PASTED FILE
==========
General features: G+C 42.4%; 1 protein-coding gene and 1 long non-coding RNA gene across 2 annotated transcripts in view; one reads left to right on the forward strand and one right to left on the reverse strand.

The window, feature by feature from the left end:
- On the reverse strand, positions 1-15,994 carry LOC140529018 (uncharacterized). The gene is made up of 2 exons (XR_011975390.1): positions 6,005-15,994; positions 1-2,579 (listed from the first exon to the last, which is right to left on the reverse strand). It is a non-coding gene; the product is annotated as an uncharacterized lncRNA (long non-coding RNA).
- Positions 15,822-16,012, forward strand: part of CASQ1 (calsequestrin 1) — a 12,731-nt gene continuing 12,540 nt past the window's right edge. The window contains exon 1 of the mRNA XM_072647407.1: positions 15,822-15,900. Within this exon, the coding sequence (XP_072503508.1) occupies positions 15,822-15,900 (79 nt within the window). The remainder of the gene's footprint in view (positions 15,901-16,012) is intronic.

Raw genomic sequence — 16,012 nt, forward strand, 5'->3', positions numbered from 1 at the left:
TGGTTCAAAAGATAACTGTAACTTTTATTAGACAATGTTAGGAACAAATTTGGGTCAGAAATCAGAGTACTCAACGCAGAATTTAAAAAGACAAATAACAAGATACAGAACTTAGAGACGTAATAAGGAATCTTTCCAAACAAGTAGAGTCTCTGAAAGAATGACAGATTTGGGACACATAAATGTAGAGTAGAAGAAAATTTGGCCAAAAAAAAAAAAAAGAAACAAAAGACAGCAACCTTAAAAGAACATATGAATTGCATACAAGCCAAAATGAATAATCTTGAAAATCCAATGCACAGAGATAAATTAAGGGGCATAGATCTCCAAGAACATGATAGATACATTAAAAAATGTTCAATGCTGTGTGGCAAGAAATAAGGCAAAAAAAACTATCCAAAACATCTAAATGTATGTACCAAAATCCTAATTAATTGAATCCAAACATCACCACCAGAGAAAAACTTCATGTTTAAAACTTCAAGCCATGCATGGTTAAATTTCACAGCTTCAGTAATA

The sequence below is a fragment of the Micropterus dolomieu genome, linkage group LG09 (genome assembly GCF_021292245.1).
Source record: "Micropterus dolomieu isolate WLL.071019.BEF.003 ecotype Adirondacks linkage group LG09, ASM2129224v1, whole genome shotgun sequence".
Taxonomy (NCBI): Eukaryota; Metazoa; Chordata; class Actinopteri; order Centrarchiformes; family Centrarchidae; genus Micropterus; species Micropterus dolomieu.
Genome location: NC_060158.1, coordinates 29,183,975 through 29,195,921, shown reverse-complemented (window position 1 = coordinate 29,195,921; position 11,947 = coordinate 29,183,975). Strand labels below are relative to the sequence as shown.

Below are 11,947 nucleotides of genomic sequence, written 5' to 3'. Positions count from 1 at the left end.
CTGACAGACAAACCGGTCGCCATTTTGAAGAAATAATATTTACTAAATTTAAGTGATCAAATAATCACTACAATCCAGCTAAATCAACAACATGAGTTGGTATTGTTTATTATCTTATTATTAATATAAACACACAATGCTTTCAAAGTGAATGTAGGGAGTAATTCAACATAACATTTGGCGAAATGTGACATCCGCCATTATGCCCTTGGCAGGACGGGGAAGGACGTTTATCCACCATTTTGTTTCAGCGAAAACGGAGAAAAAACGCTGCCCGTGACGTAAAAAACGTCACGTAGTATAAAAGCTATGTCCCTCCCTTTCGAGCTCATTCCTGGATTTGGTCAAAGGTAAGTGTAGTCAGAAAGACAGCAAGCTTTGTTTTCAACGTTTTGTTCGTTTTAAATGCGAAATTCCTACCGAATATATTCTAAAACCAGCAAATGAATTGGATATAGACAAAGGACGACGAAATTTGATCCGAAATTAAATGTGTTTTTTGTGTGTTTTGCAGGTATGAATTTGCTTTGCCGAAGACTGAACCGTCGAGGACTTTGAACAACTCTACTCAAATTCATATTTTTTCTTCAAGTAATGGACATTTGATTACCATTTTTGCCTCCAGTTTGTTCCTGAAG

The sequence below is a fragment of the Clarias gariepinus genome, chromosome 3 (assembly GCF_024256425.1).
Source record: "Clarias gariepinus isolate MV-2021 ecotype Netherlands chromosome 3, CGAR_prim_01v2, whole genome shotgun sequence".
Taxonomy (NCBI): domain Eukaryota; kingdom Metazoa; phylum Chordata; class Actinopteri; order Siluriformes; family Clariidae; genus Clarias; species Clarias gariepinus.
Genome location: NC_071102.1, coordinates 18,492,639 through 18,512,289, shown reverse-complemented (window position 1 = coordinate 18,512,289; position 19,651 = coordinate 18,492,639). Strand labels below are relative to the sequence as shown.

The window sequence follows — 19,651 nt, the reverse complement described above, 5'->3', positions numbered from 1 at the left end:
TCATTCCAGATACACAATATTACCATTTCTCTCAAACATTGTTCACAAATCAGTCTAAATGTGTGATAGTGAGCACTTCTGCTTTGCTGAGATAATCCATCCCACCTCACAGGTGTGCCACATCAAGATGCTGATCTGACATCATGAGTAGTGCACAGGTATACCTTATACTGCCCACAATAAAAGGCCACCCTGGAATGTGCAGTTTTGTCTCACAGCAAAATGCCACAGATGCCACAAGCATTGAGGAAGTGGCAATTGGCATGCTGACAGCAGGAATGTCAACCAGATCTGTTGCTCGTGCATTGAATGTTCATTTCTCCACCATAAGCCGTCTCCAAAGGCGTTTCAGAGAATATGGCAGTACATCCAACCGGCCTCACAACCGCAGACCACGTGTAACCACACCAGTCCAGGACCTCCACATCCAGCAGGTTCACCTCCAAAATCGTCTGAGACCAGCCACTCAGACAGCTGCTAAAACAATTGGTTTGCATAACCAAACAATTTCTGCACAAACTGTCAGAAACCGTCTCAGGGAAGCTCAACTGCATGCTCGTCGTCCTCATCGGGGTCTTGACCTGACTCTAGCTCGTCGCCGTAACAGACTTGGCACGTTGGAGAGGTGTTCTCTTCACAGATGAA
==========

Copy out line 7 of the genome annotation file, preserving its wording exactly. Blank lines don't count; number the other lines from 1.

The sequence below is a fragment of the Micropterus dolomieu genome, linkage group LG09 (genome assembly GCF_021292245.1).